A proposal to build a tunnel for chickens to cross a busy road has sparked controversy in a rural community in Scotland. The plan, which aims to give more space to a free range egg farm, has been met with skepticism and opposition by some locals.
Why does the farm need a chicken underpass?
The farm, East Lothian Eggs Limited, is located near Gifford, in East Lothian. It produces free range eggs from a flock of 64,000 chickens, which are housed in two sheds. The farm was granted permission last year to double its flock size by adding a new shed.
However, to meet the free range standards, the farm also needs to provide enough land for the chickens to roam outside the sheds. The farm has a field on the other side of a 60mph road, which it wants to use as an additional ranging area. To allow the chickens to access the field safely, the farm has applied to build an underpass under the road.
How would the chicken underpass work?
The underpass would be 18 metres long and have openings that are 2.5 metres wide and 1.5 metres high. It would be made of concrete and have a mesh cover to prevent predators from entering. The underpass would be connected to the sheds and the field by fenced corridors.
The farm claims that the chickens would use the underpass voluntarily, as they are naturally curious and like to explore new areas. The farm also says that the underpass would improve the welfare and productivity of the chickens, as they would have more space and stimulation.
What are the objections to the chicken underpass?
The plan has faced resistance from the local community council, which represents the residents of the nearby villages. The community council has raised several concerns, such as:
- The underpass is not justified by the egg production operations, as the farm already has enough land for the chickens on the same side of the road.
- The underpass would cause disruption and inconvenience to the traffic and the road users, as the road would have to be closed for six days during the construction.
- The underpass would create a visual impact on the rural landscape, as it would require road safety barriers and signs that are inappropriate for the area.
- The underpass would not be effective, as there is no evidence that the chickens would use it or benefit from it.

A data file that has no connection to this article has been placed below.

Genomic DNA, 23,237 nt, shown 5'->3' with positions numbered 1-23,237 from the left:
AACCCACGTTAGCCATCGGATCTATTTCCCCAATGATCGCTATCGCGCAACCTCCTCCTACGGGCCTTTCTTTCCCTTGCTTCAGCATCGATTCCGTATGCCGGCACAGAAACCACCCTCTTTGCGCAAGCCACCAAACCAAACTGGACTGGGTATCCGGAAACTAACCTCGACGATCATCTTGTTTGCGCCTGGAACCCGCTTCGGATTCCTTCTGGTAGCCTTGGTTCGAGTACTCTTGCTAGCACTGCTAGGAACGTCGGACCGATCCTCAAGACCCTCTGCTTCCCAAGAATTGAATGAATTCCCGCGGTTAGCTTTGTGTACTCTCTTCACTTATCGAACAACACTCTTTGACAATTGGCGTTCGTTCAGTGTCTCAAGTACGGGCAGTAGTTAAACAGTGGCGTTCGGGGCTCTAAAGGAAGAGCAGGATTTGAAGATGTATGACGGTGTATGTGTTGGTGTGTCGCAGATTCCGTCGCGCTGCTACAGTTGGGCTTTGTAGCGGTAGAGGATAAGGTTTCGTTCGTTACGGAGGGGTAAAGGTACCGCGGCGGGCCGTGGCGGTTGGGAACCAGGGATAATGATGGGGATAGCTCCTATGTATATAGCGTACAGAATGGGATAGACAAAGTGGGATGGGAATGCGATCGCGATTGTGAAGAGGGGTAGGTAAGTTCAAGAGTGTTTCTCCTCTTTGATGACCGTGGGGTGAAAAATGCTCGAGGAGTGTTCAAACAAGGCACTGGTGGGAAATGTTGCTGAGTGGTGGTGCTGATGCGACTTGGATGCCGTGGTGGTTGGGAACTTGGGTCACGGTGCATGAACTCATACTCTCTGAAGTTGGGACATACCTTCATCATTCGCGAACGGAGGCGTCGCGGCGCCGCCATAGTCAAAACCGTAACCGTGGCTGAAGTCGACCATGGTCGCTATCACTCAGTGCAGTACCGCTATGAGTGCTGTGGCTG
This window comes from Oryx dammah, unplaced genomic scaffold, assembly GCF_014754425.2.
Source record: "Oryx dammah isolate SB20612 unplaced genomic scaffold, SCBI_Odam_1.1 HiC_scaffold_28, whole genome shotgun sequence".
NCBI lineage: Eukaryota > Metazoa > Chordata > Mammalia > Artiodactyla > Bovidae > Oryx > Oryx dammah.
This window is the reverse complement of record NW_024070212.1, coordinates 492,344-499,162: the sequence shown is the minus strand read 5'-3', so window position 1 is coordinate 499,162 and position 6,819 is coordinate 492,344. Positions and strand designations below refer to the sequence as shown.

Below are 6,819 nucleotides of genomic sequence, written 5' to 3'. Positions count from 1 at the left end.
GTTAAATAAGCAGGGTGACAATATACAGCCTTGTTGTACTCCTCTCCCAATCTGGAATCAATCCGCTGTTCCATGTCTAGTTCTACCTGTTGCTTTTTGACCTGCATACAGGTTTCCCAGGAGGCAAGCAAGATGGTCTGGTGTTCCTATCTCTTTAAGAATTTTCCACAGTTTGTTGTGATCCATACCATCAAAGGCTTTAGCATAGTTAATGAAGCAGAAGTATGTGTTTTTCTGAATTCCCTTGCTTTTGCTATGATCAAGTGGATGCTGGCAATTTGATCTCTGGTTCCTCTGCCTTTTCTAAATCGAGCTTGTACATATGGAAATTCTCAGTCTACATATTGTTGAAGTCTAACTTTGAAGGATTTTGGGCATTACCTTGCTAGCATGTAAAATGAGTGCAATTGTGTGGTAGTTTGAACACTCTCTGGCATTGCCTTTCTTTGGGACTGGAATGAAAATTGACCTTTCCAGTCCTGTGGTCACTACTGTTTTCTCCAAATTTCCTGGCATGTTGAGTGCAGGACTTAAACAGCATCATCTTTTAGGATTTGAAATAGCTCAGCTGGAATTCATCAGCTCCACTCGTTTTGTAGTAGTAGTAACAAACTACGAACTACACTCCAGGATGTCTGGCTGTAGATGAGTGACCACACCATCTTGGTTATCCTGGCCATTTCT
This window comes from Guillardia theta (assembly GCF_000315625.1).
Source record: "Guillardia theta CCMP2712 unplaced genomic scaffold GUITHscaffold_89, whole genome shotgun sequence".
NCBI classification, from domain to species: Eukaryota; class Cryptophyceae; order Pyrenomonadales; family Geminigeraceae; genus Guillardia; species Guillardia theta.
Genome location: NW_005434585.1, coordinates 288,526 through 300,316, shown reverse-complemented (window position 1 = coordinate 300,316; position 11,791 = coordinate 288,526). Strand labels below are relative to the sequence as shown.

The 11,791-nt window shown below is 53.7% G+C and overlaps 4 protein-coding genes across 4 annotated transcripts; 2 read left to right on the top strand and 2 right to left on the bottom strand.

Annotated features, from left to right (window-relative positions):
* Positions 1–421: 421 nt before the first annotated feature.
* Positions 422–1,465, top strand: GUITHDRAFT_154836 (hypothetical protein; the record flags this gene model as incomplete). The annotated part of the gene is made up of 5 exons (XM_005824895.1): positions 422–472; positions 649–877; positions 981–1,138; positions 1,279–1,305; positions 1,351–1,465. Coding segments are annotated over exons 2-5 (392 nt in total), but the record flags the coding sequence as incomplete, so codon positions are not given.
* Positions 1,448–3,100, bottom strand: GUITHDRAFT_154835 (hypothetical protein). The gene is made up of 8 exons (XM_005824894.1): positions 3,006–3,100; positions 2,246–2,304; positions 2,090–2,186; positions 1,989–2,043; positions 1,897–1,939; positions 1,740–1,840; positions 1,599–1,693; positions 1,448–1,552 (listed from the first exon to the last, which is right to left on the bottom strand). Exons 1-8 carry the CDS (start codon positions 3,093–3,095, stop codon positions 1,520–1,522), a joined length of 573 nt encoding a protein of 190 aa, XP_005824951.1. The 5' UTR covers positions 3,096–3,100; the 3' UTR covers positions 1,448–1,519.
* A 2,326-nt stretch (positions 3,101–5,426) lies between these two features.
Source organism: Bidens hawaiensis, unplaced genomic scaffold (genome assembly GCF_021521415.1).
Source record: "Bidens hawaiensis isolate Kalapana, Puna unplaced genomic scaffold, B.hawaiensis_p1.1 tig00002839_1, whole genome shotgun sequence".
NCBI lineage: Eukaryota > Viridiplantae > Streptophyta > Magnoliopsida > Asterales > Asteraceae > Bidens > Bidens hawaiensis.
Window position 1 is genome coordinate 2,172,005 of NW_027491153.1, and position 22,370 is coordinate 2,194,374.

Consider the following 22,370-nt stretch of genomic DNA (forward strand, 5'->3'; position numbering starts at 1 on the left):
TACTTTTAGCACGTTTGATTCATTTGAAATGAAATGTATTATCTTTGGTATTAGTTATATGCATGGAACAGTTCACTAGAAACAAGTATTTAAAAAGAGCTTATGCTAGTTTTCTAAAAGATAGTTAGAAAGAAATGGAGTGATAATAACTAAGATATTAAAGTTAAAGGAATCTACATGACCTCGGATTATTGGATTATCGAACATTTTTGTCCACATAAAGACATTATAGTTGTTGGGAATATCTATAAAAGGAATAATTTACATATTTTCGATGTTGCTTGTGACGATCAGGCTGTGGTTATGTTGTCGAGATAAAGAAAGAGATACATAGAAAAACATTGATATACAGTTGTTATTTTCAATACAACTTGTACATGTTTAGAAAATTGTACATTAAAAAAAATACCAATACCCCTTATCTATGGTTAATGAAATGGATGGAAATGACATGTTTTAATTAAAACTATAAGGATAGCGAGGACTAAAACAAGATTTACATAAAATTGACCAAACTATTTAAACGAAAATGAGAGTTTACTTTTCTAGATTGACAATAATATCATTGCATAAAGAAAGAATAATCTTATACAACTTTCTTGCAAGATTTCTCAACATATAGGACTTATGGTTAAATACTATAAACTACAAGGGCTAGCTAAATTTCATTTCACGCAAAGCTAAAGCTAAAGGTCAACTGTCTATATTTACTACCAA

The community council has urged the council’s planning committee to reject the plan. The plan has also received one public objection from a local resident, who questioned the lack of information and consultation about the proposal.
What are the chances of the chicken underpass being approved?
The plan is due to go before the council’s planning committee next week. The planning officers have recommended the plan for approval, saying that it complies with the local development plan and that it would not have a significant impact on the environment or the road safety.
The planning officers have also suggested some conditions for the approval, such as:
- The underpass should be monitored and maintained regularly to ensure its safety and functionality.
- The underpass should be landscaped and screened to minimise its visual impact.
- The underpass should be accompanied by an educational and promotional campaign to inform the public about its purpose and benefits.
The final decision, however, rests with the elected members of the planning committee, who will consider the views of the applicants, the objectors and the planning officers. The committee will also take into account the local councillor’s request to call in the plan, which indicates that there are local concerns about the application.
Will the chicken underpass set a precedent for other farms?
If the plan is approved, the chicken underpass would be the first of its kind in Scotland and possibly in the UK. The farm says that the underpass is a novel and innovative solution to the challenge of providing more space for free range chickens.
The farm also says that the underpass could inspire other farms to adopt similar measures to improve the welfare and sustainability of their operations. The farm hopes that the underpass would showcase the high standards and quality of its eggs and attract more customers.
However, the plan could also face legal challenges or appeals from the opponents, who may argue that the underpass is unnecessary, impractical or harmful. The plan could also raise questions about the regulation and definition of free range farming, and whether the underpass is compatible with the natural behaviour and needs of the chickens.